Dry eye disease is defined as a ‘multifactorial disease of the tears and ocular surface that results in symptoms of discomfort, visual disturbance, and tear film instability with potential damage to the ocular surface. It is accompanied by increased osmolarity of the tear film and subacute inflammation of the ocular surface’.
Essentially, it’s when the eye doesn’t produce enough tears, when they evaporate too quickly, or when there’s an abnormality in the production of mucus or lipids normally found in the tear layer
Dry eye is a common condition that occurs when the eye does not produce enough tears, when tears evaporate too quickly, or if there is an abnormality in the production of mucus or lipids normally found in the tear layer.
A chronic disease, dry eye is more common in older adults but can occur at any age and the National Eye Institute NIH warned that patients that suffer from dry eyes find it more difficult to perform certain activities, such as being on a computer or reading for prolonged periods of time. Suffering from dry eyes can decrease tolerance for dry environments.
Although permanent loss of vision from dry eye is uncommon, ophthalmology specialists, doctors Anushree Sharma and Holly Hindman explained in Aging: A Predisposition to Dry Eyes (published in Journal of ophthalmology Vol. 2014) that, “patients with dry eye experience blurred vision, foreign body sensation, pain, injection, epiphora, and, in severe cases, loss of vision. While high-contrast visual acuity may not be affected or may be only minimally reduced, individuals with dry eye can suffer from discomfort and/or functional vision changes that can be debilitating.
Dry eye can be a temporary or chronic condition caused by a number of different factors, including:
Age: Dry eyes are a part of the natural aging process. The majority of people over age 65 experience some symptoms of dry eyes.
Gender: Women are more susceptible to develop dry eyes due to hormonal changes that are caused by pregnancy, the use of oral contraceptives, and menopause.
Medication: Certain medicines including antihistamines, decongestants, blood pressure medications, and antidepressants, can reduce tear production.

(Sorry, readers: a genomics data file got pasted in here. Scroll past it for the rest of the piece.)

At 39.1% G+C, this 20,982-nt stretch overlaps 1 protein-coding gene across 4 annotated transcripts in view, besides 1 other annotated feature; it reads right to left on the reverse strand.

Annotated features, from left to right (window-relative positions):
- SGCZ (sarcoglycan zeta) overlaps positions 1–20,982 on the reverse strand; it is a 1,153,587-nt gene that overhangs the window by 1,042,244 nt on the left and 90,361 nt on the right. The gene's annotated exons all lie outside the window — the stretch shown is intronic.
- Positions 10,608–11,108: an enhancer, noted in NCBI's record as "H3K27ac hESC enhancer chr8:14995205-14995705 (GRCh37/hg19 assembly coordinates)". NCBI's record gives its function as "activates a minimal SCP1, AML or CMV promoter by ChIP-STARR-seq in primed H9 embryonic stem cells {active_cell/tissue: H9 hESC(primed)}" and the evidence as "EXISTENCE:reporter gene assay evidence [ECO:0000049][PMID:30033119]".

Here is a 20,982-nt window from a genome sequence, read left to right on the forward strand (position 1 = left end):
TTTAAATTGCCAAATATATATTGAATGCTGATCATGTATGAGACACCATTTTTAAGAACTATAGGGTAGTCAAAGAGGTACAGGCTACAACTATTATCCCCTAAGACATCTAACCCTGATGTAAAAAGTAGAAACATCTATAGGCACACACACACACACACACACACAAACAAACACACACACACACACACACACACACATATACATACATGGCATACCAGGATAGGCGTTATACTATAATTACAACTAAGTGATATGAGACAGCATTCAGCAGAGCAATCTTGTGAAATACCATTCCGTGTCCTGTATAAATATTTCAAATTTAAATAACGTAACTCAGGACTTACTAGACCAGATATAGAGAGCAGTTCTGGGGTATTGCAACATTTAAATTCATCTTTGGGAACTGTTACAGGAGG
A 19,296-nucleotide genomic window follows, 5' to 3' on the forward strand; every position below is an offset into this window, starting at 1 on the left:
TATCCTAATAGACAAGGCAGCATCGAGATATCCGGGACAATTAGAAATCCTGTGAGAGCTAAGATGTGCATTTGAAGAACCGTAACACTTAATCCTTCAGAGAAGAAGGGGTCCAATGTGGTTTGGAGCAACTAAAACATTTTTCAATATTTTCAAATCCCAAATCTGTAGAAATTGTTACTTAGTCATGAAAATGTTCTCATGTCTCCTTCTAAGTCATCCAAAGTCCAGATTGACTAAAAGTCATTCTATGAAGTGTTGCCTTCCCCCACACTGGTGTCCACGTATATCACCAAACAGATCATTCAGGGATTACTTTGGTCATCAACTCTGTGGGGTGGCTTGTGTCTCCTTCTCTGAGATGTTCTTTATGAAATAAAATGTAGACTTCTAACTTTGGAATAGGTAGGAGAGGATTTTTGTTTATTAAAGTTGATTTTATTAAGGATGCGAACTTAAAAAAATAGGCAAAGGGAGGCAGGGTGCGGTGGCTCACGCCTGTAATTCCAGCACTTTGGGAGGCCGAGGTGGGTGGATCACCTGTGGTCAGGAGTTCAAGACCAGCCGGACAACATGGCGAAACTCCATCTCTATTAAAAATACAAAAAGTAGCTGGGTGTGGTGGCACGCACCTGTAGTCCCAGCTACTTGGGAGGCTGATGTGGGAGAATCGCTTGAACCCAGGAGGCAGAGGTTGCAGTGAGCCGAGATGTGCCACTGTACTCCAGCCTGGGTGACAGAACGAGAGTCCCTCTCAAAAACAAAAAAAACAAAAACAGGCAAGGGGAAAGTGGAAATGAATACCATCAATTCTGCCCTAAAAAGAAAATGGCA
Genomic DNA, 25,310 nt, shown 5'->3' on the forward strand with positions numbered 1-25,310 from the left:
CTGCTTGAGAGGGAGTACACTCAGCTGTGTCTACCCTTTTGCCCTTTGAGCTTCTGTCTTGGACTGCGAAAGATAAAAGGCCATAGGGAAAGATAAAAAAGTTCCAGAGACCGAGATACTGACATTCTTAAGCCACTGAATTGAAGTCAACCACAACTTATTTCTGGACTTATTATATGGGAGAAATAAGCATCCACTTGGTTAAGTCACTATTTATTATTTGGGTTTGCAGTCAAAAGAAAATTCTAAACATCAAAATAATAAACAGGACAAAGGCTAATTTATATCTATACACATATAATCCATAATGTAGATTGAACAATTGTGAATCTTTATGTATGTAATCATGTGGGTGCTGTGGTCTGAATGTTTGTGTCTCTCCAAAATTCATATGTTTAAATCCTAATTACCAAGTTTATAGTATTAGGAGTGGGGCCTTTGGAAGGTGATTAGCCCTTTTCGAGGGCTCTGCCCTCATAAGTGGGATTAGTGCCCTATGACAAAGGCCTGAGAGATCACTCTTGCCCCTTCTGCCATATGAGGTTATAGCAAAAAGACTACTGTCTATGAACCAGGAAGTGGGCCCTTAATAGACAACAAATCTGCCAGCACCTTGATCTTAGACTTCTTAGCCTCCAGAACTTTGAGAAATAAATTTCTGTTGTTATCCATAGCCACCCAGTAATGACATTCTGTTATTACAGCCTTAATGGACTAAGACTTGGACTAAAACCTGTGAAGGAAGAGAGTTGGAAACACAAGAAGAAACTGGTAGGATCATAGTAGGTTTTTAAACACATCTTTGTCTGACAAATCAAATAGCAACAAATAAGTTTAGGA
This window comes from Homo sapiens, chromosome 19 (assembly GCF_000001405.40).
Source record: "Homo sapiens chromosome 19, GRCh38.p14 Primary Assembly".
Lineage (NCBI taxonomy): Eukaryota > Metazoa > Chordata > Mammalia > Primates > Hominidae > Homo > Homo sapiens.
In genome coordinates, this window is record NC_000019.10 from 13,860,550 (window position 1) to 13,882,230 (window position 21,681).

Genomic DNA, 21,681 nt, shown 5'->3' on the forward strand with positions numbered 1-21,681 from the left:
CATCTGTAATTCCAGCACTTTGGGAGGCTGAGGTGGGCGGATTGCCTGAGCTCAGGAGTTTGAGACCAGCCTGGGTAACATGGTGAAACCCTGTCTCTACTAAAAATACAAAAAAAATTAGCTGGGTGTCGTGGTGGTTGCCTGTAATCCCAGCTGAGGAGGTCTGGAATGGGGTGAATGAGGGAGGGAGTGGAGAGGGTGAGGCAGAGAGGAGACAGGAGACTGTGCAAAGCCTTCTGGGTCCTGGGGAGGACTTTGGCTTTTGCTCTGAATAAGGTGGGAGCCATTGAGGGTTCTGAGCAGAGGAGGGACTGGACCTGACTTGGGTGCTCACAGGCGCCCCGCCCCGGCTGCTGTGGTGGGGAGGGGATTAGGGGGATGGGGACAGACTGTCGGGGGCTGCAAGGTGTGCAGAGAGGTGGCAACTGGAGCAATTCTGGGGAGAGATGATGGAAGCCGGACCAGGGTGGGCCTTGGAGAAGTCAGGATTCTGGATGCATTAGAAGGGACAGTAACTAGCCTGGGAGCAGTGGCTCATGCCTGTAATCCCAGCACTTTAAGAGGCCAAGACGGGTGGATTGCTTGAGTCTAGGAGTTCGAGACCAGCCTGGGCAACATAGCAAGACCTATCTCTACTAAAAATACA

Medical conditions: People with rheumatoid arthritis, diabetes, thyroid problems are more likely to have symptoms of dry eye. Dry eye can be associated with immune system disorders such as Sjögren's syndrome, lupus, and rheumatoid arthritis. Both excessive and insufficient dosages of vitamins can contribute to dry eye.
Environmental conditions: Exposure to smoke, wind and dry climates can increase tear evaporation resulting in dry eye symptoms.
Other factors: Long-term use of contact lenses, infrequent or incomplete blinking, laser and cataract surgery, and any trauma to the eye.
Artificial tears: Patients with mild to moderate cases of dry eye syndrome can usually be, successfully treated using eye drops that contain artificial tears, a liquid that is designed to mimic the properties of tears. Artificial tears that have a high viscosity are more gel-like and can provide longer-lasting lubrication.
Steroid eye drops: Over the past year’s inflammation has been recognised as a significant cause of dry eye. Steroid eye drops are used to help patients manage the underlying inflammation associated with dry eye. Steroid eye drops are generally used as a short-term treatment to quickly manage symptoms.
Punctal plugs: Used to treat dry eyes by helping tears remain on the surface of the eye for longer, a punctal plug is a small sterile device that is inserted into the eye’s tear duct and prevents tears from being drained. This results in tear film remaining intact longer on the surface of the eye thus relieving dry eye symptoms.
Ointment: When a patient is asleep, if their eyes don’t fully close the tears can evaporate which leaves their eyes very dry once they wake up. Ointments help stop the eyes from drying out overnight and are usually used before bedtime because they are sticky and cause blurry vision.
Other treatment options:
- Remember to blink often when using a computer, watching television, and reading.
- Avoid dusty, windy, and smoking areas, and make use of wrap-around glasses when exposed to these environments.
- Include flax seed and foods that contain omega 3 and 6 such as oily fish, nuts, and eggs into daily diet.
If a patient wears contact lenses, they may need a break from wearing contact lenses if they experience dry eyes or explore different types of lenses which may be more suitable for dry eye.